Let’s all go back to school!

The big education news of the day is that Harvard and MIT are teaming up to offer free online courses.

I am a huge consumer of free online courses downloaded from iTunes University.  I have downloaded courses from Berkeley, Yale, Stanford, Columbia, and other places and listened to them on my endless commute.  Some of these now come with reading lists, sample exams, and other materials, none of which I bother with. I’ve taken enough tests. Berkeley in particular provides a treasure trove of courses every semester, like John Searle teaching Philosophy of Mind and Brad DeLong teaching Intro to Economics.

I am not the target audience for edX (the Harvard/MIT venture), or Udacity, or Coursera (the Michigan/Penn/Stanford/Princeton venture).  They apparently want people to sign up, take online exams, write papers that are peer-graded or something, and get a grade, which will lead to some kind of certificate.  This is fine.  A certificate from MITx will never be the same as a degree from MIT, but it will probably be worth more than a degree from Greendale Community College.  As the Times article says:

“Projects like this can impact lives around the world, for the next billion students from China and India,” said George Siemens, a MOOC pioneer who teaches at Athabasca University, a publicly supported online Canadian university. “But if I were president of a mid-tier university, I would be looking over my shoulder very nervously right now, because if a leading university offers a free circuits course, it becomes a real question whether other universities need to develop a circuits course.”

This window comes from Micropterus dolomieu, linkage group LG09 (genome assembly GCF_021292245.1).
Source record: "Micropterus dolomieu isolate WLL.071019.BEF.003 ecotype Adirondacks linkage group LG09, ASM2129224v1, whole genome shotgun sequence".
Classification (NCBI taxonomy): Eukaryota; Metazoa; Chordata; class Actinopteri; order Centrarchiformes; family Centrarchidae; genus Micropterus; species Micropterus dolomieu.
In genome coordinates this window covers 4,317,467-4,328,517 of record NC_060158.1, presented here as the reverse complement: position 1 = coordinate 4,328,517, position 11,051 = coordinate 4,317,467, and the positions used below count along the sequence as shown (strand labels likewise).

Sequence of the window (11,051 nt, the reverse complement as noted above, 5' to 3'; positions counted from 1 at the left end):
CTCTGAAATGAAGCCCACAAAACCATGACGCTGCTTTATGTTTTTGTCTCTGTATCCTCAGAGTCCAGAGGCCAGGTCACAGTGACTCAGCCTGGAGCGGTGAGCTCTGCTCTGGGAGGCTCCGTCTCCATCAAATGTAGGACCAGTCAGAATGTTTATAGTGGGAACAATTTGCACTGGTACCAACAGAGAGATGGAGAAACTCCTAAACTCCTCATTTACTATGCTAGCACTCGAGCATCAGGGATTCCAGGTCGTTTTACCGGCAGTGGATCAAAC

Likewise, if you wanted to learn about the Civil War, why would you sign up for some local community college overview if you could listen to David Blight’s Open Yale course, which was one of the best educational experiences of my life?

For my own selfish purposes, I hope that you’ll be able to download and audit all these new courses, and that they won’t all be on practical subjects like circuit design and computer programming.  And if that doesn’t happen, I hope Berkeley keeps doing what it’s doing.

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